Cheers
Nancy
 
Joined
Sep 4, 2006
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It is a fine lens, the 70-200VR, BUT VERY expensive. For many people really out of their reach. And, under the same lighting conditions I feel the 70-300VR would give the same results as the 70-200VR, so is a good alternative for those who cannot afford the other. Plus for birding I would really recommend the 300 f4 with TC's instead, but that one was not mentioned. Those are my .02 :wink:

Cheers
Nancy
Sorry.... maybe I misread the OP. I thought that the person that started the thread already had the 70-200VR so the purchase had already been made. I also feel that the 5 ED elements in the 70-200 give it an advantage with respect to chromatic aberrations at maximum aperture over the 2 ED elements in the 70-300.

But, hey... it's all good. It's Nikon.
 
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70-200vr + 1.7tc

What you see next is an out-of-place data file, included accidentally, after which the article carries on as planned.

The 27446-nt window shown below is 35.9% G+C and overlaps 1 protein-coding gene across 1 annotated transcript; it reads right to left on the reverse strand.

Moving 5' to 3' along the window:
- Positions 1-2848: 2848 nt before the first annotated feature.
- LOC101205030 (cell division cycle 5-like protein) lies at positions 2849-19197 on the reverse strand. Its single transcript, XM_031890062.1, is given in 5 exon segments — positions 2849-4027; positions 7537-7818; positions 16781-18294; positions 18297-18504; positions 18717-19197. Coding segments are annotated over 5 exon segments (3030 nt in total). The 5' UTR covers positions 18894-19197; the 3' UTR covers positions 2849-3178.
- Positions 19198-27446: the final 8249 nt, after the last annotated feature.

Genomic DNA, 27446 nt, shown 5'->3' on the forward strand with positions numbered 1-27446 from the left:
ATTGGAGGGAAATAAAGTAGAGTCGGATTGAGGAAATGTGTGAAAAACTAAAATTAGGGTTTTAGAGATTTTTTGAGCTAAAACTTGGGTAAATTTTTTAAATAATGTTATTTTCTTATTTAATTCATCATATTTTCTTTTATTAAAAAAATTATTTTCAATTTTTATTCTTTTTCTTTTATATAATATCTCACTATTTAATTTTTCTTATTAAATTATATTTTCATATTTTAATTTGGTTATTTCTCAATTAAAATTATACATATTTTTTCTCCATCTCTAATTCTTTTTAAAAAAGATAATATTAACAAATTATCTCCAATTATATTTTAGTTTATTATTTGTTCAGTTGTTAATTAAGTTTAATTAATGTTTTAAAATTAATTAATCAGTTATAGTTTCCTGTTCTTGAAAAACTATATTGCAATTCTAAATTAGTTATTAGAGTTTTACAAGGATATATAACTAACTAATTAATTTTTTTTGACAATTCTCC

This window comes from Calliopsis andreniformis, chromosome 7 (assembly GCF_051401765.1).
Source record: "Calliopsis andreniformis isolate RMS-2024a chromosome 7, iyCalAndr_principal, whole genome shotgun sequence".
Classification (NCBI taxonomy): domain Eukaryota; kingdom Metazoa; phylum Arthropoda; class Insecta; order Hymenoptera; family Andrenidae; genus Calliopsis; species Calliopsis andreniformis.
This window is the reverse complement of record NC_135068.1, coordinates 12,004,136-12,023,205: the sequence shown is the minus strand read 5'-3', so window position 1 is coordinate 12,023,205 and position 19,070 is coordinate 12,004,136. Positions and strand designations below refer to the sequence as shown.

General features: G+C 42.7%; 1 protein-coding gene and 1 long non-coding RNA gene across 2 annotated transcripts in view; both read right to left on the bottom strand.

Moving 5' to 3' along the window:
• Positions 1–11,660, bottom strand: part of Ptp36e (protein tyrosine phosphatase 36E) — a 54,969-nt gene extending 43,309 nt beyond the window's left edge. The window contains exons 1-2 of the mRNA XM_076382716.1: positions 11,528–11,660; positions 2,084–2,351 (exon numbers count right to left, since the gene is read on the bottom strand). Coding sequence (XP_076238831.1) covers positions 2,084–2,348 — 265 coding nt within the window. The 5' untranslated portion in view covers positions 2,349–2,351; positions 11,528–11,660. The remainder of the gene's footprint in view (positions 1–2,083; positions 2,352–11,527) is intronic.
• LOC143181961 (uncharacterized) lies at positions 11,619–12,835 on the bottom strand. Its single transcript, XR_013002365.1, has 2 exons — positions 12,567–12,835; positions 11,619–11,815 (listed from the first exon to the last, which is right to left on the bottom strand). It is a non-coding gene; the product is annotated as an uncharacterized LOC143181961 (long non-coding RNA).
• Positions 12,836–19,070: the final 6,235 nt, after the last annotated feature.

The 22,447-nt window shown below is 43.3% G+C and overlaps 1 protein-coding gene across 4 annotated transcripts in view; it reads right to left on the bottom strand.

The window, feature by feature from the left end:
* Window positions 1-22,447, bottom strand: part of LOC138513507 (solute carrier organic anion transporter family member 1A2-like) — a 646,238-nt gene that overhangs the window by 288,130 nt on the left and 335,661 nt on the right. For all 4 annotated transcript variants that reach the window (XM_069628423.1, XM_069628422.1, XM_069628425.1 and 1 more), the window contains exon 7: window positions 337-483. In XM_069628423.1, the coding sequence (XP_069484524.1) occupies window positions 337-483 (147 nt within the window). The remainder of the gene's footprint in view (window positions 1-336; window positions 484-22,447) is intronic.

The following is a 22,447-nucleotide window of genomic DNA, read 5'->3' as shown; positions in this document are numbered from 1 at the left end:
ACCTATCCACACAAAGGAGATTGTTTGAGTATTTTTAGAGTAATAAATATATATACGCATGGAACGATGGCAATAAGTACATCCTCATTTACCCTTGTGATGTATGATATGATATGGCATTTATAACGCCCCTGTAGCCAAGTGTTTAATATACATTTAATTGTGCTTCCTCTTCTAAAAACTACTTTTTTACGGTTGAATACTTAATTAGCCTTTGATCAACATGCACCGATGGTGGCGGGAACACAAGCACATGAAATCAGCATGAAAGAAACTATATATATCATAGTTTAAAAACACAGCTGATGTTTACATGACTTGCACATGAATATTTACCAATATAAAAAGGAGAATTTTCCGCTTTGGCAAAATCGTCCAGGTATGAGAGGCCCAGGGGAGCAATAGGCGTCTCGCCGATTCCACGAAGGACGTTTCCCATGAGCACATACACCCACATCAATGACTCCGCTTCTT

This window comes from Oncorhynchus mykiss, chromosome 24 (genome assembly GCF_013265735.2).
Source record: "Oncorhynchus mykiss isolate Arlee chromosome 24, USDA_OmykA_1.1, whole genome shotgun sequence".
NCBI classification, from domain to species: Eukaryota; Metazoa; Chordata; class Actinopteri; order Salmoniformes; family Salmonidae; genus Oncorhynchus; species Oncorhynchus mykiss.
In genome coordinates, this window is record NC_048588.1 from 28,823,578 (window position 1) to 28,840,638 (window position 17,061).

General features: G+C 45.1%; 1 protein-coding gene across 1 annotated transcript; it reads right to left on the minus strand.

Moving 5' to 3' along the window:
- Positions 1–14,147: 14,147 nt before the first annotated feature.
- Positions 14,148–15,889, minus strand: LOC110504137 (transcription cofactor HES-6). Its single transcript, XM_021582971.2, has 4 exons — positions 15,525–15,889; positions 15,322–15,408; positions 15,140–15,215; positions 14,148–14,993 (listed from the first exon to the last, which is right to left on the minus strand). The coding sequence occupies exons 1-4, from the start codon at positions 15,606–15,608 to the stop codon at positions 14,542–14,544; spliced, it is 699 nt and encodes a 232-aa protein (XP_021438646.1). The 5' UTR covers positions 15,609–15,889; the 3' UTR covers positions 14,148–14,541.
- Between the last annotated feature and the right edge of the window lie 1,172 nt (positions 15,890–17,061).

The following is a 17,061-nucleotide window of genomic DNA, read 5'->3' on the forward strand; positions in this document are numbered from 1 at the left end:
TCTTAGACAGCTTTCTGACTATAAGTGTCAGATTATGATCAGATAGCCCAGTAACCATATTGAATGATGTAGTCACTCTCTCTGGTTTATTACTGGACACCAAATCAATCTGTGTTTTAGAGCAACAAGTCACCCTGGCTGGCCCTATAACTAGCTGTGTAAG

Hi, Andy,

I happen to be another knucklehead who sprung for the 70-200, and I have to tell you....... it's fantastic! And it's versatile.

Here's a shot taken on a bright, sunny day, no teleconverter.
My grandson playing lacrosse... D200, 70-200VR @ 200mm, 1/1000 second at f/6.3, ISO 320
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And here are two closeups with a teleconverter...
Song Sparrow at the feeder... D200, 70-200VR + Nikon TC17e teleconverter @ 340mm, 1/500 second at f/6.3, ISO 400
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Goldfinches... D200, 70-200VR + Nikon TC17e teleconverter @ 320mm, 1/500 second at f/5.6, ISO 400
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I'm hardly a great photographer, but this lens makes me look awfully good. It really delivers. Don't sell it! I don't think you'll find another zoom in this range that can produce such outstanding images in such a variety of circumstances.

JMHO.

God bless.
Doug